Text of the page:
Are Job Seekers at Risk of a Cyber Breach?

Friday, April 07, 2017

Amir Geri

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America’s JobLink (AJL), a Kansas-based system that works with state governments to provide job seekers with information, recently experienced a cyber-attack that revealed the information of job seekers in its database. The breach exposed the names, Social Security Numbers, and birthdates of users. According to the investigation, the breach first occurred in February and users who created JobLink accounts before March 14th could be affected. Ten states were affected by this data breach, and 4.8 million user accounts throughout the nation were compromised.   

According to an independent forensic firm that was hired by AJL to look into the data breach, the cyber attackers were able to exploit a vulnerability to access this confidential information. The attacker created a fake account on one of the JobLink portals and then accessed information about other users. The cyber attack is under a criminal investigation by the FBI. In addition, the Department of Labor has launched investigations in each state and published information about the security incident on its official website.  

The Department of Labor has advised job seekers who have had their information compromised in this breach to place a fraud alert on their credit reports. JobLink users should also review their bank and credit card statements regularly to uncover any suspicious or inconsistent activity.   

As hackers continue to target databases like JobLink for sensitive information, organizations should consider implementing consistent security practices to keep user information secure from breaches. Below are five security tips that organizations can use to safeguard user data:   

  1. Conduct Vulnerability Audits: Regular vulnerability audits are important for organizations because they uncover gaps in security. By uncovering security gaps before they have a chance to be exploited, organizations can prevent hackers from compromising confidential user data.
     
  2. Conduct an IT Applications Audit: Another audit organizations can conduct is an audit of IT applications. Through an IT applications audit, organizations can uncover unauthorized software and apps running on the network. This unauthorized software could have a vulnerability that a hacker could exploit. By getting rid of unauthorized software, organizations can decrease the amount of potential vulnerabilities.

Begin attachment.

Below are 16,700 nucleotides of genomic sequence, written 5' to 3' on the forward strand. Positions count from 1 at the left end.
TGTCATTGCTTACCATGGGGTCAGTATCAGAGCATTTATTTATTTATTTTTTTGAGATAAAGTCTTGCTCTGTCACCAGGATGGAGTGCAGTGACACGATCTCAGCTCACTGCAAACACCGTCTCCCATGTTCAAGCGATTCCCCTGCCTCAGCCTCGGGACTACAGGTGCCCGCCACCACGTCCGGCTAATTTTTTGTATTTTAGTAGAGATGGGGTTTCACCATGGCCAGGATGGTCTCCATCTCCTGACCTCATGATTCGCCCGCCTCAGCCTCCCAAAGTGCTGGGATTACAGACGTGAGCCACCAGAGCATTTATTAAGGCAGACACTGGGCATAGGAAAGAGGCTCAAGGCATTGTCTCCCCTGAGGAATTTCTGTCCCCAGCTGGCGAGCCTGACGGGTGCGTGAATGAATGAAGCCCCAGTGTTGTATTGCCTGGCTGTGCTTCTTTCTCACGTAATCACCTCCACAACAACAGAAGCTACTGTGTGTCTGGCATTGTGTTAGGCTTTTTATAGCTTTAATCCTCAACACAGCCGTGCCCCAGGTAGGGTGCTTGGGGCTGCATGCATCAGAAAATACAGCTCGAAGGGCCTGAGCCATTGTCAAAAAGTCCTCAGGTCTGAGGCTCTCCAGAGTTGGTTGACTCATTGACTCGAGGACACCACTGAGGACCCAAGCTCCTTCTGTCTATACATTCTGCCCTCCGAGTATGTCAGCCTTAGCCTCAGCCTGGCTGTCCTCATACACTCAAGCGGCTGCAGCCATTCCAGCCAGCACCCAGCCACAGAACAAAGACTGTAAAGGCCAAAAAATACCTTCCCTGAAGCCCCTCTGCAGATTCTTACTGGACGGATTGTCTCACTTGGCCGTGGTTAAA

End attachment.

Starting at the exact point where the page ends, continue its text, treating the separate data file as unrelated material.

3. Monitor Networks: Organizations should monitor their networks for suspicious activity and unauthorized users. In particular, organizations with BYOD policies should be wary of endpoint threats to their networks. Through continuous and consistent monitoring, organizations can uncover malicious threats before they get a chance to deploy and compromise data. 
     
  4. Encrypt Data: Consumers now expect most, if not all, organizations to encrypt sensitive data. Data encryption provides an extra layer of security against hackers and nefarious users. By adding in this extra security step, organizations can make it more difficult for hackers to gain access to sensitive information.
     
  5. Limit Data Access: Organizations should limit the amount of data that employees and users are allowed to access. Not all employees should be allowed to access confidential data, especially without proper training. By limiting the amount of data certain employees can access, companies can in turn limit the amount of damage a data breach causes.

Job seekers are regularly expected to input personal information about themselves to company and state databases, but it should be guaranteed that their information will remain secure. In today’s cybercrime environment, organizations should regularly conduct audits, continuously monitor networks, and enable additional layers of data protection to keep their users’ information secure from malicious actors. 

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